Wednesday, April 16, 2014

Seeing Visions and Dreaming Dreams: Impending Socioeconomic and Ecological Crisis and Religious Theories of Change

In a two-part interview with Xavier Casanovas, Oscar Mateos, Santi Torres, and Nani Vall-llossera in Cristianisme i Justícia (via Iglesia Descalza, here and here), Benedictine Sister Teresa Forcades continues to insist that all viable, effective change in both church and society happens from the bottom to the top, not vice-versa: when the interviewers ask her about the euphoria surrounding Pope Francis and his papacy, she replies, 

Catholic Moral Theologian Lisa Fullam: An Argument for a Catholic Moral Obligation to Support Civil Marriage for Same-Sex Couples

At Bondings 2.0, Catholic moral theologian Lisa Fullam takes a careful look at the U.S. Catholic Bishops' argument that Catholics must oppose civil marriage for same-sex couples. She concludes that, in fact, Catholics appear to have a strong moral obligation to support civil marriage for same-sex couples.

Holy Thursday Again, and Return of the Don't Let Women Get a Foot on the Altar Debate

And, as if to prove President Carter's point that in many of the world's religions, male religious leaders frequently read "their" scriptures in a highly selective way to demean women and exalt men at the expense of women, this year, as Holy Thursday approaches, there's the usual controversy about whether the feet of women may be liturgically washed by priests —even though Pope Francis did precisely that last year, washing the feet of a number of young women at a juvenile detention center in Rome. As David Gibson notes for Religion News Service,

Former President Carter on Women, Religion, Violence, and Power: An Interview with Sister Maureen Fiedler

For Interfaith Voices, Sister Maureen Fiedler interviews President Jimmy Carter about his new book A Call to Action: Women, Religion, Violence and Power. The book looks at the influence of religion (at a global level) on the lives of women and girls — as either an oppressive or a liberating force. What follows are my transcripts from and observations about the audio version of the interview to which the link above points.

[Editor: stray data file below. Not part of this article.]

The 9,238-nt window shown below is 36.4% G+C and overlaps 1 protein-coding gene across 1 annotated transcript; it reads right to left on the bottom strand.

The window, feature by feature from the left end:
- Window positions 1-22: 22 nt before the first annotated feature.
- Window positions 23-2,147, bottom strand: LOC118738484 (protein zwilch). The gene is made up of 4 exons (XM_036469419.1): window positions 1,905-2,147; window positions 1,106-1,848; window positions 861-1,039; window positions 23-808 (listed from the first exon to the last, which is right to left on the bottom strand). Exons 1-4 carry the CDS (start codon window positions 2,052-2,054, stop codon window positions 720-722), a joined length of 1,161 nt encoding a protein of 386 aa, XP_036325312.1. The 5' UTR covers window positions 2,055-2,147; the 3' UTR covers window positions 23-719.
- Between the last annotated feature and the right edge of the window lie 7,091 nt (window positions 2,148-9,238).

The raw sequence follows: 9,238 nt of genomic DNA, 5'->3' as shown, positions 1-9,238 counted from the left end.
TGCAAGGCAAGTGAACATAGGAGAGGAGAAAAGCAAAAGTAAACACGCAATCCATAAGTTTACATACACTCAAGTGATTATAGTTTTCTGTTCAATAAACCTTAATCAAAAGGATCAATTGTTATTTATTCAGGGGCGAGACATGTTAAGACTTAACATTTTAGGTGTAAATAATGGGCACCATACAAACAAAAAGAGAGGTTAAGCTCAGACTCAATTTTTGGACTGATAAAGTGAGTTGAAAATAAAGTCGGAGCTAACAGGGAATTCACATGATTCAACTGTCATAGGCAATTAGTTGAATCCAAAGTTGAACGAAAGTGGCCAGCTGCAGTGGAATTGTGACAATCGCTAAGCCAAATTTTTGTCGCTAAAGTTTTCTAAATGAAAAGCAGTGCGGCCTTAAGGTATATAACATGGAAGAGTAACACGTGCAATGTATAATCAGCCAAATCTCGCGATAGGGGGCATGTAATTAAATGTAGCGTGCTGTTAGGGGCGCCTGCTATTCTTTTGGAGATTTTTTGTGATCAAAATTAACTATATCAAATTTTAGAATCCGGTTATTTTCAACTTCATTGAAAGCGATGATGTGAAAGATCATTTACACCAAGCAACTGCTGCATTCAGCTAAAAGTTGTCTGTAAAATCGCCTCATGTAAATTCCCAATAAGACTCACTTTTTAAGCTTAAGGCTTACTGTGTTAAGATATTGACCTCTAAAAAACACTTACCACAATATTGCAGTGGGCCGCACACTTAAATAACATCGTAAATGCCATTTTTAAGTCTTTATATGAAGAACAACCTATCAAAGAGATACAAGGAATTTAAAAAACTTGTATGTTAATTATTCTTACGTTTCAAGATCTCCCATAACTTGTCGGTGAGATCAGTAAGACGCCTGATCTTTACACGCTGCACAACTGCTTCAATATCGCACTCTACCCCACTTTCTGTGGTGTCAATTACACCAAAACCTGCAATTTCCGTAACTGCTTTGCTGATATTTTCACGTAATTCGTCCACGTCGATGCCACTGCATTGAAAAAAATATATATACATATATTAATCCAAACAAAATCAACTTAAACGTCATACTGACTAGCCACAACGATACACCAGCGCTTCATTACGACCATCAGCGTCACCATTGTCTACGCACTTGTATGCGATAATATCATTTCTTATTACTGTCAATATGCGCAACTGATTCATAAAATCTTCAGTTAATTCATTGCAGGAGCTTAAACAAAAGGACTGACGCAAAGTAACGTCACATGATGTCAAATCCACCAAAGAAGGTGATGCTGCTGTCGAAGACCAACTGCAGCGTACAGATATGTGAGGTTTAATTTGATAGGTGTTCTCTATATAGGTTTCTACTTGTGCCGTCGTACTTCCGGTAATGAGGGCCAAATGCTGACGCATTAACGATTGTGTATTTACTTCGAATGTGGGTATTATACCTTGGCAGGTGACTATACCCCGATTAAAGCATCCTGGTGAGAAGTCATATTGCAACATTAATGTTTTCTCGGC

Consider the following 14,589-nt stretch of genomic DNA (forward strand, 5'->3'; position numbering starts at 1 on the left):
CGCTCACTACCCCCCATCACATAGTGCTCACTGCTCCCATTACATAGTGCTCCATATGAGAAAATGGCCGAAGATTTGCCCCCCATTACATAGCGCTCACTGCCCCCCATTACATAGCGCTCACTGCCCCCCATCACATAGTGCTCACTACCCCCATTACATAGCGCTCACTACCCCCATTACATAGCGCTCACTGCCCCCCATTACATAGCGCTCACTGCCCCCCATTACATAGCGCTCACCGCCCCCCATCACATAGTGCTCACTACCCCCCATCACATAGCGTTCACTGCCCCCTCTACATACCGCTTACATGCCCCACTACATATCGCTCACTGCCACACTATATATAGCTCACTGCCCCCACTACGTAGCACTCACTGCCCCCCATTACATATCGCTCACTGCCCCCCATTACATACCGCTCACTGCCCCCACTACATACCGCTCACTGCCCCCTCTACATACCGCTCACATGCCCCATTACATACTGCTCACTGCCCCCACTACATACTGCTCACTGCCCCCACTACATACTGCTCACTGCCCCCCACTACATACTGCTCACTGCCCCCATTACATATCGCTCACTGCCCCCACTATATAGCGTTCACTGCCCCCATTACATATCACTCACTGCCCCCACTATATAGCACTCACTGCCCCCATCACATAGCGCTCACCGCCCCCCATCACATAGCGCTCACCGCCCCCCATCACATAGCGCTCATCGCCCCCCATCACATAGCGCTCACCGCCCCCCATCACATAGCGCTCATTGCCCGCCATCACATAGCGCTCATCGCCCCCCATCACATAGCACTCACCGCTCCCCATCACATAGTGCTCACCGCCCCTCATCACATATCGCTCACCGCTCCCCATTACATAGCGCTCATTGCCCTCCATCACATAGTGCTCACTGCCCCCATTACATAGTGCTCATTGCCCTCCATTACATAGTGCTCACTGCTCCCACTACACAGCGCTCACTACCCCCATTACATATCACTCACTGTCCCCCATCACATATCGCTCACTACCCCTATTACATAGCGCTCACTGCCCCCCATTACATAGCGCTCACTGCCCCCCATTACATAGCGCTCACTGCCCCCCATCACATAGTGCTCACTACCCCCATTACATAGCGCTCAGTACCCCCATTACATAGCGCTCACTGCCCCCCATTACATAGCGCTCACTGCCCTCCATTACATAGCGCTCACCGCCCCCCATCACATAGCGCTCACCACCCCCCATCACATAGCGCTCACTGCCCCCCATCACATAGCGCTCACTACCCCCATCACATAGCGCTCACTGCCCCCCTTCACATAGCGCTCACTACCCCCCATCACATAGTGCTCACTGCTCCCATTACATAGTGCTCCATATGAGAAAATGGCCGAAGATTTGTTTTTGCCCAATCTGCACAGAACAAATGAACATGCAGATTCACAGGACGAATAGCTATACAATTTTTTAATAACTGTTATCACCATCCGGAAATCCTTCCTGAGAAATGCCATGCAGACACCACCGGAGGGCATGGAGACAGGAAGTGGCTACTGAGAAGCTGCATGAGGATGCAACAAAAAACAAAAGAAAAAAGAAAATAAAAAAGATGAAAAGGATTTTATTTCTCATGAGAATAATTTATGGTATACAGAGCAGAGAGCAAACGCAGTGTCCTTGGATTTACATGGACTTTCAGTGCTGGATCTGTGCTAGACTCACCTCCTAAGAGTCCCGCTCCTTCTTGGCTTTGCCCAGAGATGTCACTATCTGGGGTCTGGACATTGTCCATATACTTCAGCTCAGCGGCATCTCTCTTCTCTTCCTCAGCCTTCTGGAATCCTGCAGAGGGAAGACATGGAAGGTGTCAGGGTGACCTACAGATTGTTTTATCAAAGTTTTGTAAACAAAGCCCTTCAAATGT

Tuesday, April 15, 2014

A Reader Responds: There's a Big Difference Between Believing Homosexuality Is Immoral and Claiming It's Clinically Disordered

On Sunday, I noted that the fateful 1986 document on the "pastoral" care of gay people issued by Cardinal Ratzinger (later Pope Benedict) arrived on the scene soon after the major psychological and medical professional organizations throughout the developed sector of the world stopped classifying homosexuality as a mental disorder. The 1986 document speaks of gay human beings as suffering from a "disordered condition" and a "disordered inclination."

A Reader Writes: "When Religion Becomes Unbelievably Corrupt . . . The Temple Is Due to Be Destroyed"

On Saturday, I noted on the eve of Palm Sunday that many biblical scholars connect the decision of Jerusalem's Roman rulers to put Jesus to death to his cleansing of the temple, which was an act of outright defiance of the social and religious norms on which the Roman rulers, abetted by the religious rulers controlling temple worship, counted in order to maintain social stability. I pointed out that Jesus's cleansing of the temple evokes echoes of the prophetic insistence that God's house is made for everyone — and, in particular, for the outcast, the least among us, the barren woman and the eunuch — and that it's the accent on "for everyone" in Jesus's revolutionary message and his practice of open commensality that made Jesus so very dangerous to the powers that be that they sought to squeeze him like human junk from their world's operations.

Monday, April 14, 2014

Father Tom Doyle and Jerry Slevin on Abuse Crisis and Pope Francis: When Will Words Yield Actions?

I highly recommend Father Tom Doyle's recent presentation (pdf) to the group Voice of the Faithful regarding where we find ourselves with the abuse crisis in the Catholic church today. It's entitled "Clergy Sexual Abuse and the Church Today: Turning Talk into Action." Doyle's assessment of where we find ourselves is sobering (and, for my money, right on target):